(Excerpt from SCA’s Fall issue of the Conservation Quarterly, The Green Way)
Photo credits: Kevin Hamilton, SCA
Many SCA stories are about changing a student’s life. Others focus on changing the fortunes of a national park. This one is about changing the mindset of an entire city.
It’s August. A blazing sun stokes the temperature into the 90s. The heat index is well into the triple figures. The mosquitoes are omnipresent and voracious.
Welcome to Detroit, where a crew of local high school students is cutting a new trail through Rouge Park. The soil is dry and hard as a half dozen teens spread out, Pulaskis in hand, to grade a stretch they cleared the day before.
“We need to get a 5% angle to make it better for bikers,” says crew member Schcari Wade. “It’s hard work, tiring. But we’re getting the job done.”
SCA Detroit is part of a nationwide, community-based SCA program that provides outdoor summer jobs to underrepresented youth. Some 80 students participate in the Motor City alone, and they have much in common. The majority are in their second or even third summer with SCA. They constantly refer to the camaraderie spawned by their diligent teamwork. And a common theme runs through their reasons for being there.
“It feels good to be out here knowing we’re improving the city,” Schcari says. “There’s all this talk that Detroit is raggedy, that people are leaving because of unemployment or because the city’s dirty. We need more people like us to come out and make Detroit a place where people want to live.”
A couple of hundred yards down the trail, 17-year old Brian Moss is among four students constructing a footbridge. A few feet below, the slow-moving water is a breeding ground for insects and Brian protects himself under a head net, hard hat and sun hat. Perspiration streams into his eyes as he tries to read a level to ensure proper placement.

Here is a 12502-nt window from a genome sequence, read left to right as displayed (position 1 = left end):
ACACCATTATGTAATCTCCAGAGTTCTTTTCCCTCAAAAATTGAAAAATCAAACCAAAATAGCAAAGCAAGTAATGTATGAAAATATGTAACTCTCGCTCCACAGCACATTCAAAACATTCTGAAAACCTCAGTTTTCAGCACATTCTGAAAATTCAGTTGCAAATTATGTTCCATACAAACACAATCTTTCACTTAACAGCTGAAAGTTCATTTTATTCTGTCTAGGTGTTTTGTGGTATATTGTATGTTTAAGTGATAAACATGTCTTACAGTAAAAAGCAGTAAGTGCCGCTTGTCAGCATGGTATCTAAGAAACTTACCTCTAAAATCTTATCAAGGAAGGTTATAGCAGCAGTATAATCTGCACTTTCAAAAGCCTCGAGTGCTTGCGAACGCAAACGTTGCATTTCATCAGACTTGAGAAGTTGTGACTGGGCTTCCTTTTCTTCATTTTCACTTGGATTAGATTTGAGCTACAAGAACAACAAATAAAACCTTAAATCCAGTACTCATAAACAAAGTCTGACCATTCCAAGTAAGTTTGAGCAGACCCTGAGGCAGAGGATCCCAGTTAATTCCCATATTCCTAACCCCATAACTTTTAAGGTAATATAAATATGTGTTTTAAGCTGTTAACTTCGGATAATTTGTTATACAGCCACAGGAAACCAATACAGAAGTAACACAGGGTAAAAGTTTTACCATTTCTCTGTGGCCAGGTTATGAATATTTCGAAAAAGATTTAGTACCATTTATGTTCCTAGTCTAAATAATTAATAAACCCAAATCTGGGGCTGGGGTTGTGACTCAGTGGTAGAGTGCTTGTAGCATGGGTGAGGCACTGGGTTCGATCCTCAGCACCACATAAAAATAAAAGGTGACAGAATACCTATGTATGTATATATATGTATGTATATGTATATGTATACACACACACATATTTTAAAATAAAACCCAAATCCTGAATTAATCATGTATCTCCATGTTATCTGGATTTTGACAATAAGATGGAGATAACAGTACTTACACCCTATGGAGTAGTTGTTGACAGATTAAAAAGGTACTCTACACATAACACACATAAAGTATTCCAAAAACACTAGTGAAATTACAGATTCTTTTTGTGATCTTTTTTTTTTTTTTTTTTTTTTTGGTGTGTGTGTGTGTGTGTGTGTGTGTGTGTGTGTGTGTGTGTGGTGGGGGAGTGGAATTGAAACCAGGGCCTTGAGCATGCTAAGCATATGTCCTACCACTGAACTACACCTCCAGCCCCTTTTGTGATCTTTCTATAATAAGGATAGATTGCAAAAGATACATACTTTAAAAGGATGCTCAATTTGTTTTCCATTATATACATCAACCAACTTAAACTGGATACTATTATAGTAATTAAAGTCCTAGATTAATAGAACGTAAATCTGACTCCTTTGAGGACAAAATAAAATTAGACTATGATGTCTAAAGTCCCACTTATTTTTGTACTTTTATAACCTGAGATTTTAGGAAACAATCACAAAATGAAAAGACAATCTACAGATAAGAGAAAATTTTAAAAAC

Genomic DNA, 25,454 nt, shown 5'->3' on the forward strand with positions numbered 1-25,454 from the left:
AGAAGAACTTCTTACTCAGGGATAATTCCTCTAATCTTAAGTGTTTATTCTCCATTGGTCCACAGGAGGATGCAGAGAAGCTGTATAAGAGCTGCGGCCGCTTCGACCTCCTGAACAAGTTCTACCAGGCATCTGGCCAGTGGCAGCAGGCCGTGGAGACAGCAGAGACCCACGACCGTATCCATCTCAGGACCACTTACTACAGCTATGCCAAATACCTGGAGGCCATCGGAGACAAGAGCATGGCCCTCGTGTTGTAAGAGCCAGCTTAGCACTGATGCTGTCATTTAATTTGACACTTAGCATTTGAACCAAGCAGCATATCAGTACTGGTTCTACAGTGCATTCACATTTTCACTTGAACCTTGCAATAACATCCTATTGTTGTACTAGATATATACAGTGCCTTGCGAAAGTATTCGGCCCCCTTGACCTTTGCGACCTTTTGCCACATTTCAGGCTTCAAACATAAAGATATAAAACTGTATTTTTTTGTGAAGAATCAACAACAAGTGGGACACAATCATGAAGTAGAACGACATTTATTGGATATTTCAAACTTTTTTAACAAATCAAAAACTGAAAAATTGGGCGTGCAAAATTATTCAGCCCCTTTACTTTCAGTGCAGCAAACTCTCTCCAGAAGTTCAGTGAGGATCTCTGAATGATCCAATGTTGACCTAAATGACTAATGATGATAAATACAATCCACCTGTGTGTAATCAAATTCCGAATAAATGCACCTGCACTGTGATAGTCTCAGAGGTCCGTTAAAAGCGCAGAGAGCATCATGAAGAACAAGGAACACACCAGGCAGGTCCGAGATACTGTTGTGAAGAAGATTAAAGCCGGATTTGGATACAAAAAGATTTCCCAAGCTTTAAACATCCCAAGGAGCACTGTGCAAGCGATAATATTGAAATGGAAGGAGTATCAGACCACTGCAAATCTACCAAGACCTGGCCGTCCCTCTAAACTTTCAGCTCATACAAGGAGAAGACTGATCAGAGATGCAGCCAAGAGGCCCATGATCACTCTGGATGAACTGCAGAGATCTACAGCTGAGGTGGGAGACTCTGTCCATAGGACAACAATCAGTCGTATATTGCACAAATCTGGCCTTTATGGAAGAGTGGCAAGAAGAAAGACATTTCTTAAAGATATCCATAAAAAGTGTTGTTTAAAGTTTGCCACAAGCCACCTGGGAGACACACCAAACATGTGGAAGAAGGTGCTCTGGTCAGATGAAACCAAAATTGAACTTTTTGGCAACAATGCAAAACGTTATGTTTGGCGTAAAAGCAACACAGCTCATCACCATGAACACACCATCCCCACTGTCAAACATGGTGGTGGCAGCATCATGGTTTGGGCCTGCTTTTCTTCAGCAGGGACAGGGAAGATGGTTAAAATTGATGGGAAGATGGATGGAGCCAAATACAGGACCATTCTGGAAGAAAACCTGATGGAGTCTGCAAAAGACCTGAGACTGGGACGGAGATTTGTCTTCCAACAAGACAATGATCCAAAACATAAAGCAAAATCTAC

“Some days it’s hot, some days it’s raining. There are always mosquitoes, but it’s worth it,” he states. “ Everybody looks at Detroit like it’s so bad but we’re out here every day showing that young people are working, doing good, and make the city look good so when people come here they don’t just see the dirty things but the trails and the other environmental stuff we’re doing out here.”
Some of that other stuff includes capturing rainwater and supporting community gardens on vacant properties. “We need a healthy outdoors to keep us healthy,” says Terrysa Green, a 19-year old who says her SCA experience prompted her to pursue a forestry degree.
Another SCA crew is putting the finishing touches on an outdoor classroom behind an elementary school. They installed a series of wooden benches under a large shade tree. You hear birds here, not the clang of locker doors or the noise of passing traffic. And the breeze is both cooling and calming. When asked what they’ve learned through the experience, the group is quick to respond. “Perseverance,” says one. “Hard work.” adds another. “I learned a lot about myself.” “A new attitude.” “That we can do anything.” “Pride.”
That’s when the conversation takes a familiar turn. “I once heard on the news that Detroit is the seventh worst city in America,” states Gregory Harris. “That’s not accurate at all. But it made me want to make the city better.”
“I agree. That [reputation] is irritating,” says Kira Peoples. “It doesn’t take much to improve your community. Everybody can do a little something to make things better. Just try. I mean, it’s your city.”
Altering people’s perceptions is sometimes more challenging than transforming a landscape. But these Detroit teens are confident their efforts are influencing public thinking. After all, notes Chris Moore, people change their minds every day. “But what we’re doing,” he says, “will last until…forever!”